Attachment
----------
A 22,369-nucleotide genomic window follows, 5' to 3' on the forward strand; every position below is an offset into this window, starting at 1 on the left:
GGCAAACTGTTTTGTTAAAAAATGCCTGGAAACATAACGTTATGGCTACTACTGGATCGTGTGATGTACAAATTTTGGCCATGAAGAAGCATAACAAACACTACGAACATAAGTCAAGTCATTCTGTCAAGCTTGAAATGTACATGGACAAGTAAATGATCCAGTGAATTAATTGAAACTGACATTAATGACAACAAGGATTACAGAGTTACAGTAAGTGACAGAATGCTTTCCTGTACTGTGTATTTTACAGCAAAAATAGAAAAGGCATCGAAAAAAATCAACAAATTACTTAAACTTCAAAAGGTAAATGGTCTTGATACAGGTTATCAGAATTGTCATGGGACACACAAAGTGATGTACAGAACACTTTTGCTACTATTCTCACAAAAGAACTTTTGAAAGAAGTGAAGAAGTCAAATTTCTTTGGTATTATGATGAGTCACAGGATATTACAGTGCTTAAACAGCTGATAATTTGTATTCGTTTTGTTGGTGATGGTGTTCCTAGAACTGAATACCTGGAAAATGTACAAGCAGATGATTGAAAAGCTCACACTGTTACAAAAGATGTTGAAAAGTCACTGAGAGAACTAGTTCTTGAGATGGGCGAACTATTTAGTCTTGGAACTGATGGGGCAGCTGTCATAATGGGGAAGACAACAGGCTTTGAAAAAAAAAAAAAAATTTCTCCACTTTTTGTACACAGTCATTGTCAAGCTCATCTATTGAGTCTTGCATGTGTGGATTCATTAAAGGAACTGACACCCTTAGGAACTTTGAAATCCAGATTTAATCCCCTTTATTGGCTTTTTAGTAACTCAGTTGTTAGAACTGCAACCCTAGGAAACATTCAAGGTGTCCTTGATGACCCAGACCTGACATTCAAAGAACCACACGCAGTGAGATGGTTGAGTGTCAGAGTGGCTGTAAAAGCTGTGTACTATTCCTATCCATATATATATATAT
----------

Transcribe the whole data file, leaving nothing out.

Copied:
A 22,369-nucleotide genomic window follows, 5' to 3' on the forward strand; every position below is an offset into this window, starting at 1 on the left:
GGCAAACTGTTTTGTTAAAAAATGCCTGGAAACATAACGTTATGGCTACTACTGGATCGTGTGATGTACAAATTTTGGCCATGAAGAAGCATAACAAACACTACGAACATAAGTCAAGTCATTCTGTCAAGCTTGAAATGTACATGGACAAGTAAATGATCCAGTGAATTAATTGAAACTGACATTAATGACAACAAGGATTACAGAGTTACAGTAAGTGACAGAATGCTTTCCTGTACTGTGTATTTTACAGCAAAAATAGAAAAGGCATCGAAAAAAATCAACAAATTACTTAAACTTCAAAAGGTAAATGGTCTTGATACAGGTTATCAGAATTGTCATGGGACACACAAAGTGATGTACAGAACACTTTTGCTACTATTCTCACAAAAGAACTTTTGAAAGAAGTGAAGAAGTCAAATTTCTTTGGTATTATGATGAGTCACAGGATATTACAGTGCTTAAACAGCTGATAATTTGTATTCGTTTTGTTGGTGATGGTGTTCCTAGAACTGAATACCTGGAAAATGTACAAGCAGATGATTGAAAAGCTCACACTGTTACAAAAGATGTTGAAAAGTCACTGAGAGAACTAGTTCTTGAGATGGGCGAACTATTTAGTCTTGGAACTGATGGGGCAGCTGTCATAATGGGGAAGACAACAGGCTTTGAAAAAAAAAAAAAAATTTCTCCACTTTTTGTACACAGTCATTGTCAAGCTCATCTATTGAGTCTTGCATGTGTGGATTCATTAAAGGAACTGACACCCTTAGGAACTTTGAAATCCAGATTTAATCCCCTTTATTGGCTTTTTAGTAACTCAGTTGTTAGAACTGCAACCCTAGGAAACATTCAAGGTGTCCTTGATGACCCAGACCTGACATTCAAAGAACCACACGCAGTGAGATGGTTGAGTGTCAGAGTGGCTGTAAAAGCTGTGTACTATTCCTATCCATATATATATATAT